There’s Stanley the man and Stanley the play. The latter is a monologue by Conor Clarke McGrath and can be seen at the theSpace on Northbridge. The former is the character he plays, who would hate absolutely everything about The Festival Fringe because he doesn’t like dealing with people and goes out very reluctantly and then only to shop.

A moving insight into those and the issues confronting people like Stanley.

It could be the scenario for a great comedy, but instead it is the background to a delightfully sensitive portrayal of a lonely man suffering the profound effects of social isolation, paranoia and undiagnosed mental illness. If that sounds a little heavy, don’t be put off.

Stanley lives in an old run-down flat. The items that surround him are anything but elegant. The phone is a twentieth century intrusion he hates, because it’s a means by which people can access him. The kettle dates from the same period, but the ironing board looks a little more recent; he probably wore out the other one, given his inclination towards obsessively pressing his clothes. Then there is the brown wooden-cased wireless, which predates everything, but in which he finds some joy. He delights in music, of the limited genre that appeals to him, but most importantly it is the source of The Archers of which he is an avid follower.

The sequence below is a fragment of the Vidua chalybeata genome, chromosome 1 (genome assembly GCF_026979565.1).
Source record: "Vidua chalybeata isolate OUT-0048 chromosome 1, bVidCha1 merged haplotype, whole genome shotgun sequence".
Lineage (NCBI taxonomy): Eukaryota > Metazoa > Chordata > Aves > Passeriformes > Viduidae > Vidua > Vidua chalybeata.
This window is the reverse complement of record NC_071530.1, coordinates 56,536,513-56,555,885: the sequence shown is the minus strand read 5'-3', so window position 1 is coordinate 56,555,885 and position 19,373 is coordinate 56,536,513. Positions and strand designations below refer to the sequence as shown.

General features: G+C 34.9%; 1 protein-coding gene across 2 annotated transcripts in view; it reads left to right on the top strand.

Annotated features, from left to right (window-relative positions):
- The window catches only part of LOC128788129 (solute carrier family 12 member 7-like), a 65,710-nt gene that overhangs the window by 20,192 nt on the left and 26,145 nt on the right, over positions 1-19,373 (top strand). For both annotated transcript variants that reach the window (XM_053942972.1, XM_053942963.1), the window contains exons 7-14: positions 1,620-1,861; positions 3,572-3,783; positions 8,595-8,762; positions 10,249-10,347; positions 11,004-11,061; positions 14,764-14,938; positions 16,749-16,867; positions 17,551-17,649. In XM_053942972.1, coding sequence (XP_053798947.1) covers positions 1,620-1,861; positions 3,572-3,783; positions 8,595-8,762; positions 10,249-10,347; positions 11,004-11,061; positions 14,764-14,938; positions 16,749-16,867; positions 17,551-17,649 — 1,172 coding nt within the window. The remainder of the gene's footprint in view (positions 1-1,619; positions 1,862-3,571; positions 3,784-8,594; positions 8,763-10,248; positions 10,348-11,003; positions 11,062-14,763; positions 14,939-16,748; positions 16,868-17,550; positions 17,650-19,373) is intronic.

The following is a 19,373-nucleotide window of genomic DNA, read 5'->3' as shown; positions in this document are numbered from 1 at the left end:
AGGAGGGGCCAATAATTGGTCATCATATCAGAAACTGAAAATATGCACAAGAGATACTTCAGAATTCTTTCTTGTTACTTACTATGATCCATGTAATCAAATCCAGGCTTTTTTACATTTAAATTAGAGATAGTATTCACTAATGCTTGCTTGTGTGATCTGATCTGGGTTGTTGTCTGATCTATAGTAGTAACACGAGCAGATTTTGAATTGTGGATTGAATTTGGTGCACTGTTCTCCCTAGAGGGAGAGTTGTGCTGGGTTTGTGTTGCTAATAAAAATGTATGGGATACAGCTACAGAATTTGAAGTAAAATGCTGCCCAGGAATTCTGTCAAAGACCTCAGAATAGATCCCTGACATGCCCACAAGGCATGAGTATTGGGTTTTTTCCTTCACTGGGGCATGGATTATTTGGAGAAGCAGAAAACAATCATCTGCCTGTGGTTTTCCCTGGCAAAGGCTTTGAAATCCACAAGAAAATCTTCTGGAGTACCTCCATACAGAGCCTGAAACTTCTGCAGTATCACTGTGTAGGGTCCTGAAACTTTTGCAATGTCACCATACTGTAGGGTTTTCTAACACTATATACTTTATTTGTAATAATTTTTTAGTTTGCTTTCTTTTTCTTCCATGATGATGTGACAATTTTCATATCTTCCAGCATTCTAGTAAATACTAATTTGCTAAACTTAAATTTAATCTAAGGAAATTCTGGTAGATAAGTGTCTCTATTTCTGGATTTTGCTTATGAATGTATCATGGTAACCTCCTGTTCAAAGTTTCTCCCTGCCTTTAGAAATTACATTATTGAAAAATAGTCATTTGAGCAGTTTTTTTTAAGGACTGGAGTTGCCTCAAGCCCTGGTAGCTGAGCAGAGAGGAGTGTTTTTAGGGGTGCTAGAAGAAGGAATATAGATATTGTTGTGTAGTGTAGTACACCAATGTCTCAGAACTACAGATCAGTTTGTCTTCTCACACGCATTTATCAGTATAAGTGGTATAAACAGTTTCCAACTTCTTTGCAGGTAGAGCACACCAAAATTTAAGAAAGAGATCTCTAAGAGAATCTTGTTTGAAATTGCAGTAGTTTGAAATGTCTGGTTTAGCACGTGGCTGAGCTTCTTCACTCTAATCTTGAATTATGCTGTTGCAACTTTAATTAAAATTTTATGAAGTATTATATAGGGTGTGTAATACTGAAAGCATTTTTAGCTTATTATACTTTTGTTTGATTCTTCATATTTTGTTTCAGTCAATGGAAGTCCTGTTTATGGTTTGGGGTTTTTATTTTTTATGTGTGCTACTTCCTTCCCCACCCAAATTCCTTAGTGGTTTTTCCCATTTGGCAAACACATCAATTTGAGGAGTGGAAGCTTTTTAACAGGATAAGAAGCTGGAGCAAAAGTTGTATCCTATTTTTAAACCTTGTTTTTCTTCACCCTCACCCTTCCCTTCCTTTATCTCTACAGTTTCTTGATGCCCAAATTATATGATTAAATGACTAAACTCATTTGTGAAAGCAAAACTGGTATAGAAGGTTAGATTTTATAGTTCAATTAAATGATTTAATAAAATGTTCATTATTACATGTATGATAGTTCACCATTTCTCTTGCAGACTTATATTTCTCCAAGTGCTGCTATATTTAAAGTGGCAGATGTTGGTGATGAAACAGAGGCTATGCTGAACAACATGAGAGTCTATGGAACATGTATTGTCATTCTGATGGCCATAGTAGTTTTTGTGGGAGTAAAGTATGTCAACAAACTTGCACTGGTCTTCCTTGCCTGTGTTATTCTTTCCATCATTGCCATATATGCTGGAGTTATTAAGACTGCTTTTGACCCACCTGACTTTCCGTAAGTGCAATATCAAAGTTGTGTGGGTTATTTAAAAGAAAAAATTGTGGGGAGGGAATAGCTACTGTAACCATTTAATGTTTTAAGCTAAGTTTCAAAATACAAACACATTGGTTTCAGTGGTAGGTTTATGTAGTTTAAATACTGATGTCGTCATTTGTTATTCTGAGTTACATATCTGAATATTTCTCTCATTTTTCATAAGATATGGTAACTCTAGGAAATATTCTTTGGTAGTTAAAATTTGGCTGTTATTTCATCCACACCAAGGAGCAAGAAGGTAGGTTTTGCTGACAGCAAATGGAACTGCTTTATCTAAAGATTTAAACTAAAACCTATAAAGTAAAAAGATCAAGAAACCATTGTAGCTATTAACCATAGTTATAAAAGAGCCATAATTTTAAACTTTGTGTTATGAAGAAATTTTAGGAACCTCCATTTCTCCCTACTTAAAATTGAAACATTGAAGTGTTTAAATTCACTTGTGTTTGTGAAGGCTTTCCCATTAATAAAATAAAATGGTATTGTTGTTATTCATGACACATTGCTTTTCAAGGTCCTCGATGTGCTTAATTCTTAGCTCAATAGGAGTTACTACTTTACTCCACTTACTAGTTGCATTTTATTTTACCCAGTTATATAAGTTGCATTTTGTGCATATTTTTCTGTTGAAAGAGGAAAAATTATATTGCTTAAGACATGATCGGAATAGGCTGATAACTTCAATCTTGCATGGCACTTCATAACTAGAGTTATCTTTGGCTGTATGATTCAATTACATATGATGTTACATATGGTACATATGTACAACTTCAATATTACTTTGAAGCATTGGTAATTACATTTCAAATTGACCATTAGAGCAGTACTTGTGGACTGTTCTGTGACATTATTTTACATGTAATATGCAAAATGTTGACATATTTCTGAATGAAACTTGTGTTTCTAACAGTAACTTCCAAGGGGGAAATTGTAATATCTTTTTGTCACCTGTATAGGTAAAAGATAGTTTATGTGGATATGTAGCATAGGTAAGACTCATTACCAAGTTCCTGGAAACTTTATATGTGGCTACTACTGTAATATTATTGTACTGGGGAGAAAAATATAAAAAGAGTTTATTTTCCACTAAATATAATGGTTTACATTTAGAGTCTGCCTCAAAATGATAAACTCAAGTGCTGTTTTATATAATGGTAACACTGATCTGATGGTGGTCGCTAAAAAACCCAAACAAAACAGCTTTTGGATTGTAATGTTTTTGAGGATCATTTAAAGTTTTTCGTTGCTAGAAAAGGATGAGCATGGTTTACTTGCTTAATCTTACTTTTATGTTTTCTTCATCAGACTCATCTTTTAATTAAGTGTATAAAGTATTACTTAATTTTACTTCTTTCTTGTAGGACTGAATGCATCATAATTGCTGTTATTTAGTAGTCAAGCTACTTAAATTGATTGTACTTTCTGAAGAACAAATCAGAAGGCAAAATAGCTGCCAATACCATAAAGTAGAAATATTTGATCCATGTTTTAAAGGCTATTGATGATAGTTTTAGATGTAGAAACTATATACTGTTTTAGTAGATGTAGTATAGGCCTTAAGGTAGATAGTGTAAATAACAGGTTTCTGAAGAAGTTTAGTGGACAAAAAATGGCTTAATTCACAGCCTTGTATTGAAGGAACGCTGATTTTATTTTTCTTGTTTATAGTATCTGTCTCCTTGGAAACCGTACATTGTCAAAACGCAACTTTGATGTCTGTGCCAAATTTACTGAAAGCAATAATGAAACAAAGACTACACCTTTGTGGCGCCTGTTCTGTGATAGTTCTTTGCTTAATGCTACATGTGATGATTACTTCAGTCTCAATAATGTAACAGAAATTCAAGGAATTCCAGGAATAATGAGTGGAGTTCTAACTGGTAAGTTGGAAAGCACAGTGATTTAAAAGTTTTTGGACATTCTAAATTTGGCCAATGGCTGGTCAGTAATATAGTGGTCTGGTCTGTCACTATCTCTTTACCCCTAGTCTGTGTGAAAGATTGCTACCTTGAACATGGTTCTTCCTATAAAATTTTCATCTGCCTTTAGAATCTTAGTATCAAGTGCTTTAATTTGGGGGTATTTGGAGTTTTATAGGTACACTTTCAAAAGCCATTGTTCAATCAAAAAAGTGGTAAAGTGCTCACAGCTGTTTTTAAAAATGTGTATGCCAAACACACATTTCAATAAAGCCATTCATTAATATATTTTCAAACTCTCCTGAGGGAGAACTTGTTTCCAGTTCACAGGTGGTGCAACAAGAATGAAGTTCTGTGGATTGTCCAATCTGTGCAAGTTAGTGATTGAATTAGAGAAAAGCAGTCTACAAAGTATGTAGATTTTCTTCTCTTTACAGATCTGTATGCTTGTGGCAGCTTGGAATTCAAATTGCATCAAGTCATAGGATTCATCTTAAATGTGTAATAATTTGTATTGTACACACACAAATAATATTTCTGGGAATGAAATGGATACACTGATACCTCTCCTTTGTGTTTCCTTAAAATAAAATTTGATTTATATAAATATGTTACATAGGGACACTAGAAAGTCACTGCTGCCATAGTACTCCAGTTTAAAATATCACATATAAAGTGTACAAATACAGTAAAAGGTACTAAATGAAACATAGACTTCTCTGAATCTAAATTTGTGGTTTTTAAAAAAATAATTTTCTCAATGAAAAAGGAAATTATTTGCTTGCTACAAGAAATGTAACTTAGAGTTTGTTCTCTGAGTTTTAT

He returns to the storyline of the radio series at various interludes and indeed it appears to be the focus of his life. That saga, along with reflections and various incidents are endearingly and sensitively told by McGrath. He knows how to use silence and mime to effect, but also understands the draw of quietly spoken words, and meticulously stylised annunciation, a skill that many other performers could usefully learn.

Stanley says, “I’ve got a lot of things going on in my head”. McGrath gives us access to those in a moving insight into those and the issues confronting people like Stanley.

Reviews by Richard Beck

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The Blurb

Lock the door, turn up the radio, ignore the voice in your head. Stanley loves The Archers, and hates leaving the house. This solo show explores one man’s struggle to find his place in a world that’s rapidly changing around him. Before it’s too late. Before he gets left behind. Why not pop the kettle on? 'A reality-bending play about a mind fragmenting in front of our eyes. Clarke McGrath throws Bennett against Beckett and emerges with a powerful and distinctive new voice' (Ryan Craig, Playwright, National Theatre).

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